The Texas Blue Chip Program has been designed in response to emerging research that indicates that the largest issue affecting officer health and well-being is exposure to critical incidents and stressful situations. Without support, mental health challenges following these incidents can go unmanaged, putting police officers at higher risk of post-traumatic stress, substance abuse, and suicide. Providing immediate support and resources to the police officers who continuously risk their lives for the benefit of their communities during the most tumultuous of times is an important step toward ending law enforcement suicide.
The Need Continues to Grow
Beginning with the tragedy in Uvalde, when the TLEPN was just a month old, the network immediately saw the need to develop a response plan to any mass trauma event in the state and provide comprehensive and continuous peer-based services with clinical referrals and, upon request, assistance with volunteer coordination.
On June 15,2023, Perryton, Texas, a city with fewer than 10,000 residents, experienced a crippling EF3 tornado, destroying critical city infrastructure and homes and devastating the lives of community members-including first responders. Immediately, the network initiated an action plan, with 5 TLEPN peers responding to the scene, providing support to officers working and impacted by the disaster, alerting 100 peers with geographical proximity to Perryton to prepare to respond, and connecting with the city’s emergency manager to offer additional support, including partners with the Meadows Mental Health Policy Institute Trauma and Grief Center for community members’ services and support.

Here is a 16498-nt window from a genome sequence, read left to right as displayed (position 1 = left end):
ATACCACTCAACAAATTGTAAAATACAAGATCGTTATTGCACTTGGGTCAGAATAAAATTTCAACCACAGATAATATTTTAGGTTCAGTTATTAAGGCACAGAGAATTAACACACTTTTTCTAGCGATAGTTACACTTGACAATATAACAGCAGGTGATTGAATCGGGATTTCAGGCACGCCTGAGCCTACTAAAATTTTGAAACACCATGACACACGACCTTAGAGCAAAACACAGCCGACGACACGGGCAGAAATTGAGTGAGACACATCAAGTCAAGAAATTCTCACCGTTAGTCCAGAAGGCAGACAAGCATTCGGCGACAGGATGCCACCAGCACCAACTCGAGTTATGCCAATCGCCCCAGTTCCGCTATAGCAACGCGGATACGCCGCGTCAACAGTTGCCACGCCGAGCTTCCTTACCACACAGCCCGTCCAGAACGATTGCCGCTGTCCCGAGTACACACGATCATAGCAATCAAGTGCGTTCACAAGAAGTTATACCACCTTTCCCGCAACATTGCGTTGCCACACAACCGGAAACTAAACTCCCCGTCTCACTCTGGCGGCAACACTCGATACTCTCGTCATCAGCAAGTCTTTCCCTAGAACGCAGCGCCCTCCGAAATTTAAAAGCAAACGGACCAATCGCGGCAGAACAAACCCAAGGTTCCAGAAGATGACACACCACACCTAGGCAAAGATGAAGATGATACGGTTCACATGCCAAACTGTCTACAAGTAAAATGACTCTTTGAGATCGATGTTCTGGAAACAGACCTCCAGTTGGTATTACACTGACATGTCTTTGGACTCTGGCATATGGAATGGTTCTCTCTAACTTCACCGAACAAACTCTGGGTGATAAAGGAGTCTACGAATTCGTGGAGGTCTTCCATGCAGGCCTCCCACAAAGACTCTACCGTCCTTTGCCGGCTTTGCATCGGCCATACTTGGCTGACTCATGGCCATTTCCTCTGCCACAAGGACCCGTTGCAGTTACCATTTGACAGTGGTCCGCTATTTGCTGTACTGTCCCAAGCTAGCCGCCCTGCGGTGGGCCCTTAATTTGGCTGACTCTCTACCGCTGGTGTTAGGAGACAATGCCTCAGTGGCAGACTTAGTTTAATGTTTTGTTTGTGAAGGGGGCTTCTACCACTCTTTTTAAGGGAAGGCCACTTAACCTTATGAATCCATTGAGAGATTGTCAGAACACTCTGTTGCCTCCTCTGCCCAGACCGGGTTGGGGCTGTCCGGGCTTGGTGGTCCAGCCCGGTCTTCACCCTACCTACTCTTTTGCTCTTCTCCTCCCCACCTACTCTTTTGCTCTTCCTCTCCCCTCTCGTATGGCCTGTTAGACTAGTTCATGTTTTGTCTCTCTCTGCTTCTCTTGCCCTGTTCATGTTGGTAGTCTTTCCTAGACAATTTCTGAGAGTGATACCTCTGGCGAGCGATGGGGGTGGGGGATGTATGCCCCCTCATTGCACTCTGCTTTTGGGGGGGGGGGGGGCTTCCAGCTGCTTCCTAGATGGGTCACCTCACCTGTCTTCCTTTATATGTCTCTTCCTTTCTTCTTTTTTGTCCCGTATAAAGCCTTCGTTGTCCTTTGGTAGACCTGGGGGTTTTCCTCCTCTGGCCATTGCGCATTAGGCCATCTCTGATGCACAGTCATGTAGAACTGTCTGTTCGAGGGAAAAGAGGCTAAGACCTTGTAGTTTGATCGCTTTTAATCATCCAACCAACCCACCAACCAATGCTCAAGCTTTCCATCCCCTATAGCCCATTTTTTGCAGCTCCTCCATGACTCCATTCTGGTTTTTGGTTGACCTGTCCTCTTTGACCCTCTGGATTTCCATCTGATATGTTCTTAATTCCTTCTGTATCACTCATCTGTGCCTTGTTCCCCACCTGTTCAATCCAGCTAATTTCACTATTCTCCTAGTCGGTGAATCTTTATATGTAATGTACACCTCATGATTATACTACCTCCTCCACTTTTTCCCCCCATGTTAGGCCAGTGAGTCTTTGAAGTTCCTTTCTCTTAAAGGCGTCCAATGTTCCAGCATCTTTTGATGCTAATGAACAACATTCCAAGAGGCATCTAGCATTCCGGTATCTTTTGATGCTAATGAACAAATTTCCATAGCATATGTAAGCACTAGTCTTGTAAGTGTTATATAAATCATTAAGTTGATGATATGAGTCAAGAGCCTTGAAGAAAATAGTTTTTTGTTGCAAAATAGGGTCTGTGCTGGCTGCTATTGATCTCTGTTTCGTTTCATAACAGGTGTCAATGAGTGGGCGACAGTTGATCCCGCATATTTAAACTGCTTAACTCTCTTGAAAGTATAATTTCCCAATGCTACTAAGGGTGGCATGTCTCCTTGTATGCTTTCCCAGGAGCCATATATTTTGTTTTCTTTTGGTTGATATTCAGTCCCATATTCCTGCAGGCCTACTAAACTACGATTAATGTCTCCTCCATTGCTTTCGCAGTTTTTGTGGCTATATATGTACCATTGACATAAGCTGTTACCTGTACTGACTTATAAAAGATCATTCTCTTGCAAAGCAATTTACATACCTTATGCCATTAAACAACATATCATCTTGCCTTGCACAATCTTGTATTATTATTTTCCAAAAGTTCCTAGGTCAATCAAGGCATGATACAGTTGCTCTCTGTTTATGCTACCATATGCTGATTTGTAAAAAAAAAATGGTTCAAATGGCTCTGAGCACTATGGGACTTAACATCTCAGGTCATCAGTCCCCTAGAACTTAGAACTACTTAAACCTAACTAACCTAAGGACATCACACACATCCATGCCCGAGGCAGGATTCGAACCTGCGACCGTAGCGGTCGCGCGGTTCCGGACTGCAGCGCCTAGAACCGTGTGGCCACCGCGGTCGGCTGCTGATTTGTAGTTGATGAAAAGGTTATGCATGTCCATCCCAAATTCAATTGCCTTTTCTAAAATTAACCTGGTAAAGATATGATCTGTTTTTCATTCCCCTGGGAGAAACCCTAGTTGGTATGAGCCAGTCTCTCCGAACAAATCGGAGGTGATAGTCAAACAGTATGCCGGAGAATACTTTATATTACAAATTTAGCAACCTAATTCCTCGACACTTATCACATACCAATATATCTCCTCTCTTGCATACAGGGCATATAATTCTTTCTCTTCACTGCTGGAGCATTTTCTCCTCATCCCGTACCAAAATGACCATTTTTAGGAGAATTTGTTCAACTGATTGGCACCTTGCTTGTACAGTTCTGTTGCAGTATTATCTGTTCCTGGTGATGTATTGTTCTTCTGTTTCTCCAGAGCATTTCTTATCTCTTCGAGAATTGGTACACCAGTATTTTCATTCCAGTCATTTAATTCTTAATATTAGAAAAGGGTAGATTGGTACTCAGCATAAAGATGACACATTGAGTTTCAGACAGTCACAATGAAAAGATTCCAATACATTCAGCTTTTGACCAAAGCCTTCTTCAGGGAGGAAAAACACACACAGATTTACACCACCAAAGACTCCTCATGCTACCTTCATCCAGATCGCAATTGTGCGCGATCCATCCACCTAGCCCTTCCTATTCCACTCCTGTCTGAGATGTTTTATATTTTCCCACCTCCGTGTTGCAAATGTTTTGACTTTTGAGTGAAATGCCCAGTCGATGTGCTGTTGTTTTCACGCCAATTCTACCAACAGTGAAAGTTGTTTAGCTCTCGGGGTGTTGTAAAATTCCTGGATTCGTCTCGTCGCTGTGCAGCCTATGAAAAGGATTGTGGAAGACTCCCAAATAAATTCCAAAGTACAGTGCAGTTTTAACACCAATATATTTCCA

In Allen, Texas, on May 6, 2023, a horrific mass shooting killed eight people, including a three-year-old boy. This event had a devastating impact on the community and was a traumatic experience for the police officers involved. ln response, the TLEPN provided a trauma-informed response plan with the support of its trained peers and clinical providers. Importantly, understanding that a trauma response can often have a delayed onset, the program and peers follow up at 30-, 60-, 90-, and 120-day intervals for continuity of services. The TLEPN strives to provide a safe and compassionate environment for law enforcement officers to manage stress, trauma, and fatigue.
As shown by the TLEPN, there is room to create ideas to overcome the challenges that drive people away from the lifesaving care they need. The field can create. The field can deliver. The field can do better, and in Texas, they are. The profession should not stop promoting mental health care until law enforcement suicide ends, and Texas, through the TLEPN and the Texas Blue Chip Program, is pioneering an approach to officer wellness to create the healthiest law enforcement workforce possible.